By uprooting carbon trapped in soil, wild pigs are releasing around 4.9 million metric tonnes (about 5.4 million tons) of carbon dioxide every year worldwide.
That’s the equivalent of 1.1 million cars.
Researchers used predictive population models, coupled with advanced mapping techniques, to pinpoint the climate damage wild pigs cause across five continents.
The globe’s ever-expanding population of feral pigs could be a significant threat to the climate, says Christopher O’Bryan of the University of Queensland.
“Wild pigs are just like tractors plowing through fields, turning over soil to find food. When soils are disturbed from humans plowing a field or, in this case, from wild animals uprooting, carbon is released into the atmosphere,” O’Bryan says.
“Since soil contains nearly three times as much carbon than in the atmosphere, even a small fraction of carbon emitted from soil has the potential to accelerate climate change.
“Our models show a wide range of outcomes, but they indicate that wild pigs are most likely currently uprooting an area of around 36,000 to 124,000 square kilometers (13,899 to 47,876 square miles), in environments where they’re not native.
“This is an enormous amount of land, and this not only affects soil health and carbon emissions, but it also threatens biodiversity and food security that are crucial for sustainable development.”
Using existing models on wild pig numbers and locations, the team simulated 10,000 maps of potential global wild pig density.
They then modeled the amount of soil area disturbed from a long-term study of wild pig damage across a range of climatic conditions, vegetation types, and elevations spanning lowland grasslands to sub-alpine woodlands.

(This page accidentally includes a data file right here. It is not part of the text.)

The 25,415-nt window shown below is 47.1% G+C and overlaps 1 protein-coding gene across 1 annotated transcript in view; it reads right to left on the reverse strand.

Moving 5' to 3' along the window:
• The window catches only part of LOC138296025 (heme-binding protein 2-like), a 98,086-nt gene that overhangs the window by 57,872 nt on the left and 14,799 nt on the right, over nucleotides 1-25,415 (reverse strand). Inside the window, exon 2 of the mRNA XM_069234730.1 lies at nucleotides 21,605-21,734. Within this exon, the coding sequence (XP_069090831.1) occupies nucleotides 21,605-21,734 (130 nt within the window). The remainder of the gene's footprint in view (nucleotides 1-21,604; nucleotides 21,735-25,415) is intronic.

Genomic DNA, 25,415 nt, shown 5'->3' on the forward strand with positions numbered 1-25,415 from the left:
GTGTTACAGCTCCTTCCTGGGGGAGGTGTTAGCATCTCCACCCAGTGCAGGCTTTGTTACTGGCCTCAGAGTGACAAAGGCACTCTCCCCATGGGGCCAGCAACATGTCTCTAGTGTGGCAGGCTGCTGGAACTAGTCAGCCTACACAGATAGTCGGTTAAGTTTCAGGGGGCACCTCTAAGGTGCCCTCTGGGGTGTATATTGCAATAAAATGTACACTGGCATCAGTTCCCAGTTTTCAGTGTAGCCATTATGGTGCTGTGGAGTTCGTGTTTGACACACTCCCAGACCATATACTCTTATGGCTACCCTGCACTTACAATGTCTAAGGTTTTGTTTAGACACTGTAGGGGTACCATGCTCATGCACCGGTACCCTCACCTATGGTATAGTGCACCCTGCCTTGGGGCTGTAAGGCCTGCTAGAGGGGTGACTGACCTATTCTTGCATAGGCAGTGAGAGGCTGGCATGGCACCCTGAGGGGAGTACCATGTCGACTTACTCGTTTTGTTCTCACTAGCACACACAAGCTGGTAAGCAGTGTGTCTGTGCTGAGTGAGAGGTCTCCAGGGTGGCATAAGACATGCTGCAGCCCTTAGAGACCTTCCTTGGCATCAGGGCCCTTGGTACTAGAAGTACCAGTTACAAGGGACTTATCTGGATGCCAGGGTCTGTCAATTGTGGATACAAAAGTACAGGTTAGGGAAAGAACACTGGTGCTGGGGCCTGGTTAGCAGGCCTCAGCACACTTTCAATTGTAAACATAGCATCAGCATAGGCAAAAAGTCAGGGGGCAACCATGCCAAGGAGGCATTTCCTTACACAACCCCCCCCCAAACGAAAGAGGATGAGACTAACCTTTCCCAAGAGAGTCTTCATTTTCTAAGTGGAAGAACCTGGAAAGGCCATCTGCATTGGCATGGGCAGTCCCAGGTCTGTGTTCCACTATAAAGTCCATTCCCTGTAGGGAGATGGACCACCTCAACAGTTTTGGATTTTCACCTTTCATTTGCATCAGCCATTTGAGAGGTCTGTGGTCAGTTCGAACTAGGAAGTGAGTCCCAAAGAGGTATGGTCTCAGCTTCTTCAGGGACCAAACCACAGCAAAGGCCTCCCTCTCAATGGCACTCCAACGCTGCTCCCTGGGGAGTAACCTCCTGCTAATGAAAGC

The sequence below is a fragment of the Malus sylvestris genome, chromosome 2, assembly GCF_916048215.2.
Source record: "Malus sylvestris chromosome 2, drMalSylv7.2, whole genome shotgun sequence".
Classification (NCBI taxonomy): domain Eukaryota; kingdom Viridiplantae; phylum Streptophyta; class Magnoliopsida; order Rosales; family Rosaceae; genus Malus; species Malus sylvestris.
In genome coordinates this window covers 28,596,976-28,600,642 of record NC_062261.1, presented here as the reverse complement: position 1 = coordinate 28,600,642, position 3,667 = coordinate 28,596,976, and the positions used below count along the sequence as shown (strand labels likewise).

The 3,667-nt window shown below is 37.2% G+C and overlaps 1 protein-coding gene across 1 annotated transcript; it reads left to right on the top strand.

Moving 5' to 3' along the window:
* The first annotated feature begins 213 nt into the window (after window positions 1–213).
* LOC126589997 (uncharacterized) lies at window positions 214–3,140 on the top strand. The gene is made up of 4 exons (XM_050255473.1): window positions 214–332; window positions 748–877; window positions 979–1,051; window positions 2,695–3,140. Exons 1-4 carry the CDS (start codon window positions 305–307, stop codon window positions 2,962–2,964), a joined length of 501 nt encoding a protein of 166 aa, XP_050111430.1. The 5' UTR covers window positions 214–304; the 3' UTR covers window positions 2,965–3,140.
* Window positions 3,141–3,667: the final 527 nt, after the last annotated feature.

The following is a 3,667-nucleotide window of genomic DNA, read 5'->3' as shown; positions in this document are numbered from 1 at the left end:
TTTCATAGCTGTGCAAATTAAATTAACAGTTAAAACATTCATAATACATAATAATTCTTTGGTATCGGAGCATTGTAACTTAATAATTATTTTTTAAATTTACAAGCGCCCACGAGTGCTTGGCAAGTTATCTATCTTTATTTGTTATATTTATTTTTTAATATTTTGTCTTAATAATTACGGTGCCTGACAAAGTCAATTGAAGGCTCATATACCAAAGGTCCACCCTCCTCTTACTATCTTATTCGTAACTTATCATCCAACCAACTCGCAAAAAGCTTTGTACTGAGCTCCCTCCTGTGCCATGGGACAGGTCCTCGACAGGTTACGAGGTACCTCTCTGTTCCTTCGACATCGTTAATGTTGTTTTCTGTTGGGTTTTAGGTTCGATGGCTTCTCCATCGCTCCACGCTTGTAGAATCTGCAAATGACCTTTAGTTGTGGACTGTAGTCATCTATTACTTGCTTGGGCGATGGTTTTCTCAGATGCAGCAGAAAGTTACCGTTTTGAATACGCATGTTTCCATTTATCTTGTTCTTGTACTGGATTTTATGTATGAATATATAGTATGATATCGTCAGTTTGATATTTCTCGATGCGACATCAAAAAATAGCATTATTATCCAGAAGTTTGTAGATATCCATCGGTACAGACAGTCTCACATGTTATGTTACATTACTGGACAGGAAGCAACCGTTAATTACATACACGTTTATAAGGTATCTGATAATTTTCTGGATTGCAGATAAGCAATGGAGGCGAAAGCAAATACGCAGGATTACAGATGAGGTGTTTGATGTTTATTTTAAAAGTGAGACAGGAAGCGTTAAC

The researchers then simulated the global carbon emissions from wild pig soil damage based on previous research in the Americas, Europe, and China.
Nicholas Patton, a PhD candidate at the University of Canterbury, says the research would have ramifications for curbing the effects of climate change into the future.
“Invasive species are a human caused problem, so we need to acknowledge and take responsibility for their environmental and ecological implications,” Patton says.
“If invasive pigs are allowed to expand into areas with abundant soil carbon, there may be an even greater risk of greenhouse gas emissions in the future. Because wild pigs are prolific and cause widespread damage, they’re both costly and challenging to manage.
“Wild pig control will definitely require cooperation and collaboration across multiple jurisdictions, and our work is but one piece of the puzzle, helping managers better understand their impacts.
“It’s clear that more work still needs to be done, but in the interim, we should continue to protect and monitor ecosystems and their soil which are susceptible to invasive species via loss of carbon,” says Patton.
The research appears in Global Change Biology.
Source: University of Queensland